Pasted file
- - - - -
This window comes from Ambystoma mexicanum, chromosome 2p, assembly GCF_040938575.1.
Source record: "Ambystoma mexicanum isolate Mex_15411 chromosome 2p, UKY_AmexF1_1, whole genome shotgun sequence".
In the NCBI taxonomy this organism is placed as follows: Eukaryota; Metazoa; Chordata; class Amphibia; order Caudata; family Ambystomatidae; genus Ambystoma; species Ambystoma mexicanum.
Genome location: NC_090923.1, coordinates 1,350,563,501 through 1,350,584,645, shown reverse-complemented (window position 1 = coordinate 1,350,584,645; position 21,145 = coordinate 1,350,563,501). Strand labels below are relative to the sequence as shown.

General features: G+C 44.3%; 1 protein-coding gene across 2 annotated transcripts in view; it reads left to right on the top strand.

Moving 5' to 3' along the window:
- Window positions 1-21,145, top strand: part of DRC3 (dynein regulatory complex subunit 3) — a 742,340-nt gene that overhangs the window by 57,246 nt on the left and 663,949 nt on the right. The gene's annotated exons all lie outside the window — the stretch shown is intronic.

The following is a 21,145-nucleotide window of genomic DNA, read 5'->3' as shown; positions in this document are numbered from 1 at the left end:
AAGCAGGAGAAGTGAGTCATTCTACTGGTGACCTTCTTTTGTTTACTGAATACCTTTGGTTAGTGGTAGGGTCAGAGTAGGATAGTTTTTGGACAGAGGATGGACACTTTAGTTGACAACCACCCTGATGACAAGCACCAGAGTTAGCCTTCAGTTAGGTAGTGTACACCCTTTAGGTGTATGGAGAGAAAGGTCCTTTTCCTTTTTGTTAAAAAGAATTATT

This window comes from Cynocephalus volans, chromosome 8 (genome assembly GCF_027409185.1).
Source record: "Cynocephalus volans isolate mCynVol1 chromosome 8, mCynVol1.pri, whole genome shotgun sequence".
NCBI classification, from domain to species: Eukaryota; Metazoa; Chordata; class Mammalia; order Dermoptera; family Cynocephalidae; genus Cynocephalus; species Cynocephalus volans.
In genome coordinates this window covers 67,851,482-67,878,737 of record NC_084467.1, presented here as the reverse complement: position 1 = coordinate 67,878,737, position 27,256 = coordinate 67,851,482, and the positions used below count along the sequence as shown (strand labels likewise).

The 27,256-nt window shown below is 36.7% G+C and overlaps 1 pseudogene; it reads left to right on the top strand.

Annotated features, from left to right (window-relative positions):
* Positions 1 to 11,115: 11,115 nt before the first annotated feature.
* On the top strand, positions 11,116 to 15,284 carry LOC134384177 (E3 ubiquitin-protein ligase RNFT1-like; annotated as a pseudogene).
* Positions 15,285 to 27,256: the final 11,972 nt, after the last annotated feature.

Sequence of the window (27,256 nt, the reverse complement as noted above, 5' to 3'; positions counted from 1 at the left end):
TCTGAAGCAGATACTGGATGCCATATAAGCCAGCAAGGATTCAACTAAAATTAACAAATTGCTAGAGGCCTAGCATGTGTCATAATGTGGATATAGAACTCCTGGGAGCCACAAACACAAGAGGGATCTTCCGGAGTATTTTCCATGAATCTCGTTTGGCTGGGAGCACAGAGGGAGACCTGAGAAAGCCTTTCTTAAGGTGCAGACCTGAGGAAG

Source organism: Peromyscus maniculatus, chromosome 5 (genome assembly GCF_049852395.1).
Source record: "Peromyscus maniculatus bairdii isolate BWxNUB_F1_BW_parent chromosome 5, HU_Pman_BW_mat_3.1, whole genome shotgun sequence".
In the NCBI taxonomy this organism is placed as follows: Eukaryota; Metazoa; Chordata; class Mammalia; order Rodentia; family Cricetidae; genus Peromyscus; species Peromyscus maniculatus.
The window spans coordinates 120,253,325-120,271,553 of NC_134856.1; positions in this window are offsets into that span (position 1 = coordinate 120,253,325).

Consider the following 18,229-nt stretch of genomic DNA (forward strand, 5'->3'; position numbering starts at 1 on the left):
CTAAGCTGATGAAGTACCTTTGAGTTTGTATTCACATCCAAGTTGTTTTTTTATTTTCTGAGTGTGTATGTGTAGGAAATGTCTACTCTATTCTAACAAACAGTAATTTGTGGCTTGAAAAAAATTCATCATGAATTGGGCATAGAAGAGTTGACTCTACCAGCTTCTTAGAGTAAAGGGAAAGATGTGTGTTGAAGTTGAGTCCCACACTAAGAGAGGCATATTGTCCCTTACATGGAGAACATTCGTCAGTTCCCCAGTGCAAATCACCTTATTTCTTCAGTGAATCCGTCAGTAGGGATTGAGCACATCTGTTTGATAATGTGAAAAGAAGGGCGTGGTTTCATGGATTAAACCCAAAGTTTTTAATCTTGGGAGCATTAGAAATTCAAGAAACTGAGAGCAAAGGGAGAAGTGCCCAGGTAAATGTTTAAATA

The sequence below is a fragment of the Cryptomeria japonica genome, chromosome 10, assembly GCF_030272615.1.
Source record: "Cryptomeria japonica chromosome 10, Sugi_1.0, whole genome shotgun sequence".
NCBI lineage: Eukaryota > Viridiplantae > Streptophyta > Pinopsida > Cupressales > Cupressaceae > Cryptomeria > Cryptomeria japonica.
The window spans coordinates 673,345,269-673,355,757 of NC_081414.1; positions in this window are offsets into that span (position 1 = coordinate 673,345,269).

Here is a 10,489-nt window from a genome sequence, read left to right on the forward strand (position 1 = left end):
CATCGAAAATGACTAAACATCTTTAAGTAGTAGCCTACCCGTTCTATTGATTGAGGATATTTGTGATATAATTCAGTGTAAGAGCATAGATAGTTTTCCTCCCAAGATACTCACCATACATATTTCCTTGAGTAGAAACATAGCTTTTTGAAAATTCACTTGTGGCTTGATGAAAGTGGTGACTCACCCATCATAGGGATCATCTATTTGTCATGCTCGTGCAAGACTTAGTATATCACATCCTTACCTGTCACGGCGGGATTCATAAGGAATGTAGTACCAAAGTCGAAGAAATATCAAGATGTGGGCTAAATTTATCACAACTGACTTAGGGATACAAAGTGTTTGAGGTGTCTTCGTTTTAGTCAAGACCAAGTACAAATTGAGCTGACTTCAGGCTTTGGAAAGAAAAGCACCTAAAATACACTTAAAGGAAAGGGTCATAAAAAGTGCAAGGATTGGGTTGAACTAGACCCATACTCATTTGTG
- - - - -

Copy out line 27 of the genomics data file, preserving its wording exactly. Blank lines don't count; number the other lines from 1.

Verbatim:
The sequence below is a fragment of the Cryptomeria japonica genome, chromosome 10, assembly GCF_030272615.1.